In a new interview on the My Friend Podcast with Paige Elkington, Flume gets very real about a variety of topics, including his infamous Burning Man ass-eating video, as well as how he used to “self-medicate” with alcohol to be comfortable performing on stage and how he feels similar to Avicii in that respect.


As we learned after the Burning Man incident, Paige is actually Flume’s girlfriend, so him being on her podcast isn’t so random. The episode was recorded just as “social distancing” entered the public’s vernacular, so keep that in mind as you listen or read along.

It begins with Flume saying he needs to talk shit on someone famous because “that’s how you get headlines” (he’s not wrong) and they jokingly trash Brad Pitt before leading into Burning Man.

“Someone put up a sign saying ‘Does Flume even eat ass?’ and I did a little finger click, nod, and a point. And they put up another sign that said ‘prove it.’ You saw the sign and jumped up on the megadeck, put your butt up in the air [fully wearing underwear]…” and Paige continues, “and you put your face in there for like maybe two seconds.”

“The crowd went wild,” she said. “And it spread like fire [when it went up on my Instagram story].”

“I’m kind of like the Michael Cera of electronic music,” Flume said, “and if Michael Cera ate ass at Burning Man, everyone would be like…” as he trailed off. “I was championed in Australia as a legend. I was given peaches every day.”

“There were some business things I had in the works that fell through because they didn’t want to be associated with it, because I was in the press for eating ass.”

“I actually called Wes [Diplo] because I know he’s had many viral stories, and he said, ‘You can’t pay for this kind of publicity.'”

Moving on, the two begin to talk about how Flume is no stranger to social distancing, even before COVID-19, how he doesn’t like attention and how that presents a conflict with his profession.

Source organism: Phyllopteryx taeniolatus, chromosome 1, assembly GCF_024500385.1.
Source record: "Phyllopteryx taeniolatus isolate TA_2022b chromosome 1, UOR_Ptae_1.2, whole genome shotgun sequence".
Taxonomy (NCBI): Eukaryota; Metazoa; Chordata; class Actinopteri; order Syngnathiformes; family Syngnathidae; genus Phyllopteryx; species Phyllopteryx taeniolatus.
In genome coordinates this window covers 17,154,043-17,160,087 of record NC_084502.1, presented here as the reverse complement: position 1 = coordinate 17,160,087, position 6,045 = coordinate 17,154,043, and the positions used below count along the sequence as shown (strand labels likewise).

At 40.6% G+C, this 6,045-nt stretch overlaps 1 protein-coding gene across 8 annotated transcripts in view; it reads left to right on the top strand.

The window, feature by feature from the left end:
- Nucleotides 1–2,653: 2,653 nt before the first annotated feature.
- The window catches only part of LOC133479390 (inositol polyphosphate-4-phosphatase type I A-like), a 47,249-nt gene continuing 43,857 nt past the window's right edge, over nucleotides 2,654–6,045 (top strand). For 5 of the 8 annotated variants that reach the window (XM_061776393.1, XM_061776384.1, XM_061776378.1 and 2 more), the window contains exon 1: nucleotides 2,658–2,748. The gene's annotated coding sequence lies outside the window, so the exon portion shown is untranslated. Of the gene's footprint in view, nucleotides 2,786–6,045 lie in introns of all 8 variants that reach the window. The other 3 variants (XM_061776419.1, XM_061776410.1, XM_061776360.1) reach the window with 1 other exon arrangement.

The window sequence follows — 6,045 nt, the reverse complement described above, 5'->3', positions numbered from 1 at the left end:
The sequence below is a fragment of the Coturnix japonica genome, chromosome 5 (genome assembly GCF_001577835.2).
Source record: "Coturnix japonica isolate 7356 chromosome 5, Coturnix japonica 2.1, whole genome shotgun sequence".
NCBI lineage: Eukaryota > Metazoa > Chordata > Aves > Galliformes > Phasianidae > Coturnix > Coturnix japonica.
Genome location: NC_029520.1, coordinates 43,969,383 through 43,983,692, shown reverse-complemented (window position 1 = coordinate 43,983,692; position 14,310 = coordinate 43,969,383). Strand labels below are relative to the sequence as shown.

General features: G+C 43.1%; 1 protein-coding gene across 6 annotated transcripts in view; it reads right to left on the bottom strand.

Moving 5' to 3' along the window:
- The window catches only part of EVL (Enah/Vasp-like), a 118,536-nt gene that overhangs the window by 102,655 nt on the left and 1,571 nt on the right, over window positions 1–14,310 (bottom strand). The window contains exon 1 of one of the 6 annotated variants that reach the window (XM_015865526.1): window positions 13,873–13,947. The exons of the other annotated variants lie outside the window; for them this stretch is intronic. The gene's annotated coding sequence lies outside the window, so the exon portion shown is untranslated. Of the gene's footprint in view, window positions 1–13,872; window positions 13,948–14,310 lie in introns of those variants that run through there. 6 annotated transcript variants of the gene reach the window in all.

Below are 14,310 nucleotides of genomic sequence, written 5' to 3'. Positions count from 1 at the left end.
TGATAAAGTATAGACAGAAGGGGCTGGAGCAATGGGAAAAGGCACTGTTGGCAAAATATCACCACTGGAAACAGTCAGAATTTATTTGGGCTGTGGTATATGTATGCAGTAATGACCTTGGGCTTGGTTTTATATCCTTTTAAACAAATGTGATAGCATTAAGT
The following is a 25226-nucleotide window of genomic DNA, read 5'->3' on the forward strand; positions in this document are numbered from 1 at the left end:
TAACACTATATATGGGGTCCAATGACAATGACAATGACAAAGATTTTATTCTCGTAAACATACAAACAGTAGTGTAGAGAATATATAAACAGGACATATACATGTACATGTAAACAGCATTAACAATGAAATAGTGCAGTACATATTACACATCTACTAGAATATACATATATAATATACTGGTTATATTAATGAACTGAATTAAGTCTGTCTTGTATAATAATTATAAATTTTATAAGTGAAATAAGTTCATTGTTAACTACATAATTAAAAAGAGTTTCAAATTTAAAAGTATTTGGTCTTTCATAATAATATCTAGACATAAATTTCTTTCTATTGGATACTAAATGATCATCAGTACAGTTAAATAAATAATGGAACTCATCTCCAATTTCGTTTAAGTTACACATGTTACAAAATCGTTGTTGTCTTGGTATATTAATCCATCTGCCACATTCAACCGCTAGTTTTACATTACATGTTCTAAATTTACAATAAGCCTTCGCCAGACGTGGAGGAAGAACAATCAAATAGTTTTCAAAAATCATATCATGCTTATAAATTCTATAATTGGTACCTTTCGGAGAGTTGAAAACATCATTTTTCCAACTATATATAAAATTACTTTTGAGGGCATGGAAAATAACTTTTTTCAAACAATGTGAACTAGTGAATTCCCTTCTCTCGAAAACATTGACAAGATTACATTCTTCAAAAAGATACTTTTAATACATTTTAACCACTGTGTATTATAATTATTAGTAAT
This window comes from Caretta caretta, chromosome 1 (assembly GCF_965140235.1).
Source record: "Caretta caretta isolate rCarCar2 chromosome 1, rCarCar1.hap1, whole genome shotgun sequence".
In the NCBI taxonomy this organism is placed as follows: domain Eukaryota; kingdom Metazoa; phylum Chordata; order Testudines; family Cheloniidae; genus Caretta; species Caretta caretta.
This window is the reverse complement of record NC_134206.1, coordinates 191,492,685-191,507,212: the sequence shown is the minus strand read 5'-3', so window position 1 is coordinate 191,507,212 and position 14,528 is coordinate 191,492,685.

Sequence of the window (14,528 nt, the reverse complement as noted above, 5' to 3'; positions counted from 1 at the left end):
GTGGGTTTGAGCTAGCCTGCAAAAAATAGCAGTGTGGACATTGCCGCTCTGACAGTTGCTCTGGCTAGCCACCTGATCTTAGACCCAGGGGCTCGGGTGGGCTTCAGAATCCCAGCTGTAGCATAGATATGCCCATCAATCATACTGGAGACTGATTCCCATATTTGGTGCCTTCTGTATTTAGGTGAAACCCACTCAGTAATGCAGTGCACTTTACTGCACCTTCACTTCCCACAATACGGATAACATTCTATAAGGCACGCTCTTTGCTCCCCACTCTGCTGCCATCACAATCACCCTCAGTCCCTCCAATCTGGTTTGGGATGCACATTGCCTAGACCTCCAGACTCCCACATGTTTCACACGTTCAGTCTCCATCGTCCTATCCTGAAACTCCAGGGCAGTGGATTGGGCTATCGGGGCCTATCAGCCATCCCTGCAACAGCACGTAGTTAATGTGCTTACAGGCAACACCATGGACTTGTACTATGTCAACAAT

“I mean I used a lot of alcohol. Like, when performing, I would drink to calm nerves,” he says. “I would drink to make it bearable, which sounds crazy but really it’s the truth. I’m just not a performer and I’ve definitely used alcohol to feel comfortable on stage in front of people.”

He doesn’t drink before shows anymore because, he says, he realized it was becoming a pattern and didn’t want to head down that path. It’s something he’s had to manage and overcome.

“The second I enter the festival I’m riddled with anxiety. Even to this day, after I’ve done thousands of shows, I still get anxious. The more I do this, though, the more fun I have on stage.”

Flume eventually went to a therapist to address his social anxiety on stage, because he hated his job, and was even considering quitting at one point.

Later he said, “I think people like Avicii and things, are literally the same as me. And he died because he was medicating himself just like I was, with alcohol, drugs, whatever. He wasn’t happy.”

“Of course, he pushed himself. Thankfully I have a manager that’s not like that at all.”

Finally, the two talk about his music, and how he’s in the process of making a new record. “I’ve been slowly telling people. Usually I take three years now I want to take three months. It’s an experiment, just trying to write a record in a really short amount of time. […] It’s like I’m writing music back when I started.”

The whole podcast is well worth a listen. You can check it out below — the interview with Flume begins at 5:00.

 

Photo via Bianca Holderness for Splendour in the Grass